(Reuters) – Brazilian President-elect Luiz Inacio Lula da Silva begins interviews this week with candidates to run oil firm Petrobras, people familiar with the talks said, kicking off what may be a rocky few months for the state-controlled company.
Lula, who takes office on Jan. 1, has already signaled plans for a dramatic overhaul of Petroleo Brasileiro SA (PETR4.SA), as the company is formally known.
Into the dustbin, according to Lula and his advisers: the company’s privatization. Prepped since 2019, the plan was ready to be implemented next year had Jair Bolsonaro been reelected, according to some of its makers.
Back on the drawing board: investments in renewable energy, refineries, job creation and regional economic development of the kind that made Petrobras an integrated energy behemoth during Lula’s presidency from 2003 to 2010.
To pull off that reboot of Petrobras strategy, Lula plans for sweeping turnover in the company’s first- and second-tier management ranks, said people familiar with his thinking.
Lula’s transition team didn’t immediately respond to a request for comment.
Given the scale of his ambitions, Lula has little time to lose. But technically it could be two to four months before he can install a new C-suite, due to new regulations.
Company rules will require at least 45 days for vetting, board approval and a shareholder vote on the board member who will be next chief executive. However, that most aggressive timeline would require current CEO Caio Paes de Andrade to resign on Jan. 1. His term technically runs into April.
Andrade, a former Economy Ministry official with no prior experience in the oil sector, has given no indication so far he is willing to do so, according to those close to him.
Petrobras declined to comment on Andrade’s behalf.
Bolsonaro, who appointed him, has avoided publicly conceding to Lula, his political nemesis, and few expect him to voluntarily collaborate with the government transition.
Petrobras management is preparing a 90-slide presentation, ten from each top executive including the CEO, for Lula’s transition team, as part of the formal handover, according to company sources.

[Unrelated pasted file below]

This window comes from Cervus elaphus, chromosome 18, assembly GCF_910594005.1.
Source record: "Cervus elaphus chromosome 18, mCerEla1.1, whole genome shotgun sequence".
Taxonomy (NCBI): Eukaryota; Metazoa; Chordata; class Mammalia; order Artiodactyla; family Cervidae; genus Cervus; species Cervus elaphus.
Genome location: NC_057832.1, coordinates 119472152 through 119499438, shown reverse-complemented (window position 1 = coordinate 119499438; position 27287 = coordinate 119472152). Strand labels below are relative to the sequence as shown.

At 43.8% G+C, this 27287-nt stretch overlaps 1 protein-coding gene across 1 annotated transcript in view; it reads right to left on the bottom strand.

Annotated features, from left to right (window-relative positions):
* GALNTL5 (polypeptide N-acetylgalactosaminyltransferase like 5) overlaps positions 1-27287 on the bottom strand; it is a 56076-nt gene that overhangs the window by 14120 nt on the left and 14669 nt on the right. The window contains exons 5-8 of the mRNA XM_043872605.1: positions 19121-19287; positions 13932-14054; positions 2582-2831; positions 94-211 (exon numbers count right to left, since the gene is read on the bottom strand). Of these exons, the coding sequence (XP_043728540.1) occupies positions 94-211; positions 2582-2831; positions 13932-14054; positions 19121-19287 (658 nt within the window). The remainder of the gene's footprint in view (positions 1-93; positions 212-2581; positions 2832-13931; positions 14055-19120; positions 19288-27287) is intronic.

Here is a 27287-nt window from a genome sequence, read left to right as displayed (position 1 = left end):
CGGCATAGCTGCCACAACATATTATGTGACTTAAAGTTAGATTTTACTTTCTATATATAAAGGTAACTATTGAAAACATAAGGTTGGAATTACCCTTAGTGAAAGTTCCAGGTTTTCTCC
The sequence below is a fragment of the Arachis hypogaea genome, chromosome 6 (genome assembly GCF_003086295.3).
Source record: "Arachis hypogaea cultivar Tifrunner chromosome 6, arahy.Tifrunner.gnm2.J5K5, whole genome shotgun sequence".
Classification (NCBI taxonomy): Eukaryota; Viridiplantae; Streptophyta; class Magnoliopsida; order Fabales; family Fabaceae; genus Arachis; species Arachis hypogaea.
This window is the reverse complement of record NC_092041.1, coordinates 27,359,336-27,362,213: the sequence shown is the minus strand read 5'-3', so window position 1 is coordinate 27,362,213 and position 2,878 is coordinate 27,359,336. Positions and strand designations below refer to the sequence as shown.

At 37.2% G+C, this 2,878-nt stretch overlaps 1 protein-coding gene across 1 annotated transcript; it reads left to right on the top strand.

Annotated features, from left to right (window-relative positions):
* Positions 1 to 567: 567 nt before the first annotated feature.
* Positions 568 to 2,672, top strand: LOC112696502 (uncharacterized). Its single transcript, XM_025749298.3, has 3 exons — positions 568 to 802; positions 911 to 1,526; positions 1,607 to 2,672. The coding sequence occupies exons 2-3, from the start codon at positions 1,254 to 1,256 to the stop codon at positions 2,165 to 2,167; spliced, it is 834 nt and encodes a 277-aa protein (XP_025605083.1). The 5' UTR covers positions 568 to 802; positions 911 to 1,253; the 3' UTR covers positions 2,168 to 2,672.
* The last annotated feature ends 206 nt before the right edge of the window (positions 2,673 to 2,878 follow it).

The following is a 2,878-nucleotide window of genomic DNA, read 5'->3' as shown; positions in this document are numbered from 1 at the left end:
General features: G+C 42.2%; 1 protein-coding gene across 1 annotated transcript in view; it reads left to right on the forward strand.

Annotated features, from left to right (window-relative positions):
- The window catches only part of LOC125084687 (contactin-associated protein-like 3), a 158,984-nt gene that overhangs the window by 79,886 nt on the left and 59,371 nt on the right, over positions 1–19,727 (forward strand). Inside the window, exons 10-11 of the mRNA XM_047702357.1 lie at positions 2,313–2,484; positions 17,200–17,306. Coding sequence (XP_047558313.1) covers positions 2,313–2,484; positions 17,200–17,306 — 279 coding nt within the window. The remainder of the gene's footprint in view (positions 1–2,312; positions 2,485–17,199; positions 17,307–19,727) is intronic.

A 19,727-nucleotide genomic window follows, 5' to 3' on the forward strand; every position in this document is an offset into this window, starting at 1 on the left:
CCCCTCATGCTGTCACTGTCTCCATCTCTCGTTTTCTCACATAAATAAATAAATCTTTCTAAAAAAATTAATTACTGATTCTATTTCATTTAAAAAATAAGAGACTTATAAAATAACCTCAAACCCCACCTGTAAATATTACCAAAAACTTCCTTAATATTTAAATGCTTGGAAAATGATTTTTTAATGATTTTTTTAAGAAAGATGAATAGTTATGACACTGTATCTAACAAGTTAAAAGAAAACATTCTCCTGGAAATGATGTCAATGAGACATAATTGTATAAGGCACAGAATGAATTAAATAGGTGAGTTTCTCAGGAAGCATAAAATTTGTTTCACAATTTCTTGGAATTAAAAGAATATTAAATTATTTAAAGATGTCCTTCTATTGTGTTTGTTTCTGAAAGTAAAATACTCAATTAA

As of last week, Lula had not had any direct conversations with candidates for the top Petrobras job, according to people familiar with the matter, although a short list has taken shape.
That includes Senator Jean Paul Prates, who has not been yet invited to the job despite having traveled with Lula via private jet to the COP27 climate summit in Egypt.
Prates was an adviser on energy policy during the campaign, but his appointment may face compliance obstacles due to his 2020 Natal mayoral campaign. A presidential decree bars the nomination of a CEO who has run an electoral campaign in the last 36 months.
Other candidates in the list include former Bahia Governor Rui Costa, a close Lula ally, and Magda Chambriard, the former head of oil and gas regulator ANP, who once worked at Petrobras.
William Nozaki, a professor of economics at Sao Paulo university FESPSP named last week to Lula’s transition team, is under consideration to lead a non-core division at Petrobras.
Regardless of who gets the CEO job, the Workers Party has insisted that management must be aligned with Lula’s plans for climate policy and state firms as motors of economic development.
That will include resuming investments in renewable energies – the biofuel unit and other non oil assets were sold off in recent years to pay down debt. Under Bolsonaro, renewable projects were suspended and the company restricted investments almost entirely to oil production offshore.
Lula’s advisers also say Petrobras should steer more of its profits into investments rather than its generous recent dividends. The company in the past two quarters paid more than twice the dividend of any European or American oil producer.